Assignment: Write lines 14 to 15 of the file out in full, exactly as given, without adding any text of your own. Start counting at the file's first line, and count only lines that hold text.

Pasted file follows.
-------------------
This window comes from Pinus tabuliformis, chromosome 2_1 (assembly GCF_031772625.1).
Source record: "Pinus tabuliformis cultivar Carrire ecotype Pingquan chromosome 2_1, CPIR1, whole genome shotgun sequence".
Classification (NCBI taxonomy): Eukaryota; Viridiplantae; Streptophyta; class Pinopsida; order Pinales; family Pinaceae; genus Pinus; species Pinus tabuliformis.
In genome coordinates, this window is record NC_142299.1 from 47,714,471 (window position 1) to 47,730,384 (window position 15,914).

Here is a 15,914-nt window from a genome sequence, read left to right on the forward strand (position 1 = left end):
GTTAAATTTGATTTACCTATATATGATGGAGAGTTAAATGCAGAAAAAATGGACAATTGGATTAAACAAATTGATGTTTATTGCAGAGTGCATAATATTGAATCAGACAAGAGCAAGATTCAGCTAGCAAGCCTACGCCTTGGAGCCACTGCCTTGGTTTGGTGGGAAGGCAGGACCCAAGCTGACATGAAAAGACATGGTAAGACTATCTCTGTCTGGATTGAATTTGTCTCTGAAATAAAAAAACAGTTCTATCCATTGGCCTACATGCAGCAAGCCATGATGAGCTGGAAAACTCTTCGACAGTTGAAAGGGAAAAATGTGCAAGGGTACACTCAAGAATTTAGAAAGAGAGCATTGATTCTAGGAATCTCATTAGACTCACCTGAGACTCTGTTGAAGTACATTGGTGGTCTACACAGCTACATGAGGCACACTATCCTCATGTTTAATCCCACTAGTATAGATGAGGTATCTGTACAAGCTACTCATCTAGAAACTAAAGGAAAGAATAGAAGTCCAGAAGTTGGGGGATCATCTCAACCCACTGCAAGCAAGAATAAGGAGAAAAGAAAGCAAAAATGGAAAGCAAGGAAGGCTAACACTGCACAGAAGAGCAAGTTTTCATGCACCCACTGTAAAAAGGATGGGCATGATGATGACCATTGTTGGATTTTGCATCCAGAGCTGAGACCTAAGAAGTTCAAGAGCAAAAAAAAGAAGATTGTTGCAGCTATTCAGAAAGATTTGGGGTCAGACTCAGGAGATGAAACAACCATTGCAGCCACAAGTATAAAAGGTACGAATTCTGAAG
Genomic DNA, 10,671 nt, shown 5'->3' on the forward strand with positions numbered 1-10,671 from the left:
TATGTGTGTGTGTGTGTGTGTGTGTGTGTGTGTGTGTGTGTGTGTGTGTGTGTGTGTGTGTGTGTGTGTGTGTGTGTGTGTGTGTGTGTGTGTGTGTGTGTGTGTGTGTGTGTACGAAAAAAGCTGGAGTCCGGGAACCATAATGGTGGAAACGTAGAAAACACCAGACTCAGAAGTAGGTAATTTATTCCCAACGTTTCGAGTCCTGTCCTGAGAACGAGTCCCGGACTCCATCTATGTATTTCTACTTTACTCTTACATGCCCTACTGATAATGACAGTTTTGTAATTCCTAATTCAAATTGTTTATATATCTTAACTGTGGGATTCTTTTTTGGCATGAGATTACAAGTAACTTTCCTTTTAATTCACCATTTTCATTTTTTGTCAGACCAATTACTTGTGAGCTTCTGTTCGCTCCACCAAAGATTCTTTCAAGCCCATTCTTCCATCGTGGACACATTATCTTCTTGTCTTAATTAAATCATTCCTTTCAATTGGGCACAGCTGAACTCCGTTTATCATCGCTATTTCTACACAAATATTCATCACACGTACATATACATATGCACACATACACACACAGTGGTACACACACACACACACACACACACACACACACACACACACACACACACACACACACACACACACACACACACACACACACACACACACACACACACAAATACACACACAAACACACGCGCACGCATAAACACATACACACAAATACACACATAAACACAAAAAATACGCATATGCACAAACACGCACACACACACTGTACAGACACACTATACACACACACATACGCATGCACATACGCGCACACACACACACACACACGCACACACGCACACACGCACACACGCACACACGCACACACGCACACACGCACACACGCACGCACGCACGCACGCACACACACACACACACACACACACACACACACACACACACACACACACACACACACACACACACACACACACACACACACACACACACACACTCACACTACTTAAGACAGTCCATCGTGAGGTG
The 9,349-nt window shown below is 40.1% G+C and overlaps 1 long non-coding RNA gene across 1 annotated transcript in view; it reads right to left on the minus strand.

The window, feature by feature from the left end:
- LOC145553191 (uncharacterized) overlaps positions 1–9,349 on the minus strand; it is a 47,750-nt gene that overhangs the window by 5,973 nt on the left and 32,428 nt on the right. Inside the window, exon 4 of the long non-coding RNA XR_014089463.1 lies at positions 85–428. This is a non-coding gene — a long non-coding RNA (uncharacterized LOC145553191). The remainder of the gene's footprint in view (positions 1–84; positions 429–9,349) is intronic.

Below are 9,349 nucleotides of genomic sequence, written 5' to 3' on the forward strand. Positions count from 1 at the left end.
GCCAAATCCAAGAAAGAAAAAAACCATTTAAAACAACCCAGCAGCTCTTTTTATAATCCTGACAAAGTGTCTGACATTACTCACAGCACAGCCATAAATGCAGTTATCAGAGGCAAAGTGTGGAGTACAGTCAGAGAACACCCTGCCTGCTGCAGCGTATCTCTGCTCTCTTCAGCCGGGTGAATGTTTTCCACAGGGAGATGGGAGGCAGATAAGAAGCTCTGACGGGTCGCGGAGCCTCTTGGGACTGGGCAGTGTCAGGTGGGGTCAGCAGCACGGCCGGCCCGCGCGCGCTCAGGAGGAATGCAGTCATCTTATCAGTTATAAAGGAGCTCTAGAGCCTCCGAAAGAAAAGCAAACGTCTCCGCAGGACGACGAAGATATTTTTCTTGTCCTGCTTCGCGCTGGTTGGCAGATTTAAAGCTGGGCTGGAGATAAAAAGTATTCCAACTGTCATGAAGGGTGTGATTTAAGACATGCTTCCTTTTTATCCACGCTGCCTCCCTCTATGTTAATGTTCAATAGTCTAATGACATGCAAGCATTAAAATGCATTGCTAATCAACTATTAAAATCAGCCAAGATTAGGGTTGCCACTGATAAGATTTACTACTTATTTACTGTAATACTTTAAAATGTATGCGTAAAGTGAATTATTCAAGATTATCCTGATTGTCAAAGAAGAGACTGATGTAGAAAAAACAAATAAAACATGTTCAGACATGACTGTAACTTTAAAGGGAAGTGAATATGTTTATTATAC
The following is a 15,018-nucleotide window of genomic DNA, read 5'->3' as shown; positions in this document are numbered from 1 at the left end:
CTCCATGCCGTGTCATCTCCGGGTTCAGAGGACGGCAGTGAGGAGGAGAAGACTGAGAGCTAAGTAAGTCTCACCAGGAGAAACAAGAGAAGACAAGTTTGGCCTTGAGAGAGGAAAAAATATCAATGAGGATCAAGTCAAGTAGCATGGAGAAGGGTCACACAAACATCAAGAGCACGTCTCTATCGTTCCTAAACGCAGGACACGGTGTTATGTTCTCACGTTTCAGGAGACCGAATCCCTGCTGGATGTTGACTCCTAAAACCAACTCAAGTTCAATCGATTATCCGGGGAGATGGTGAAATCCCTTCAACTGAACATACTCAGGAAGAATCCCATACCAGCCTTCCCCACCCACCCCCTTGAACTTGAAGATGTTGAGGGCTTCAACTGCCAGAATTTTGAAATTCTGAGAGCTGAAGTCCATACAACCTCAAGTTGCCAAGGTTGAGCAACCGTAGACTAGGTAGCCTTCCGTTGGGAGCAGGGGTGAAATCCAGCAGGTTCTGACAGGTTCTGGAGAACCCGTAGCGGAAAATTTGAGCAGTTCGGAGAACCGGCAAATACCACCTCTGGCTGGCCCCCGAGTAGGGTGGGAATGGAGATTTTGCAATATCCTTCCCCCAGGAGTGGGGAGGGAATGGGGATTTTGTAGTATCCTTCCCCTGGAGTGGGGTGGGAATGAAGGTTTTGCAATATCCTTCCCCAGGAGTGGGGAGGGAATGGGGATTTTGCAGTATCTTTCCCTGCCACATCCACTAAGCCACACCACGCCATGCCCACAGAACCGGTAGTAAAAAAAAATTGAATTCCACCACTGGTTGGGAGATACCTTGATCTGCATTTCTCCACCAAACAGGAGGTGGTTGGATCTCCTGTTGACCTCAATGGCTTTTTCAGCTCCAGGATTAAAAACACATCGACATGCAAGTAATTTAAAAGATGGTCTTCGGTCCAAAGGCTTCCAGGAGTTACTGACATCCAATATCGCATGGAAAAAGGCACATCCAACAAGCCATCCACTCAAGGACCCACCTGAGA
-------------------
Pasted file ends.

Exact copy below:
The following is a 15,018-nucleotide window of genomic DNA, read 5'->3' as shown; positions in this document are numbered from 1 at the left end:
CTCCATGCCGTGTCATCTCCGGGTTCAGAGGACGGCAGTGAGGAGGAGAAGACTGAGAGCTAAGTAAGTCTCACCAGGAGAAACAAGAGAAGACAAGTTTGGCCTTGAGAGAGGAAAAAATATCAATGAGGATCAAGTCAAGTAGCATGGAGAAGGGTCACACAAACATCAAGAGCACGTCTCTATCGTTCCTAAACGCAGGACACGGTGTTATGTTCTCACGTTTCAGGAGACCGAATCCCTGCTGGATGTTGACTCCTAAAACCAACTCAAGTTCAATCGATTATCCGGGGAGATGGTGAAATCCCTTCAACTGAACATACTCAGGAAGAATCCCATACCAGCCTTCCCCACCCACCCCCTTGAACTTGAAGATGTTGAGGGCTTCAACTGCCAGAATTTTGAAATTCTGAGAGCTGAAGTCCATACAACCTCAAGTTGCCAAGGTTGAGCAACCGTAGACTAGGTAGCCTTCCGTTGGGAGCAGGGGTGAAATCCAGCAGGTTCTGACAGGTTCTGGAGAACCCGTAGCGGAAAATTTGAGCAGTTCGGAGAACCGGCAAATACCACCTCTGGCTGGCCCCCGAGTAGGGTGGGAATGGAGATTTTGCAATATCCTTCCCCCAGGAGTGGGGAGGGAATGGGGATTTTGTAGTATCCTTCCCCTGGAGTGGGGTGGGAATGAAGGTTTTGCAATATCCTTCCCCAGGAGTGGGGAGGGAATGGGGATTTTGCAGTATCTTTCCCTGCCACATCCACTAAGCCACACCACGCCATGCCCACAGAACCGGTAGTAAAAAAAAATTGAATTCCACCACTGGTTGGGAGATACCTTGATCTGCATTTCTCCACCAAACAGGAGGTGGTTGGATCTCCTGTTGACCTCAATGGCTTTTTCAGCTCCAGGATTAAAAACACATCGACATGCAAGTAATTTAAAAGATGGTCTTCGGTCCAAAGGCTTCCAGGAGTTACTGACATCCAATATCGCATGGAAAAAGGCACATCCAACAAGCCATCCACTCAAGGACCCACCTGAGA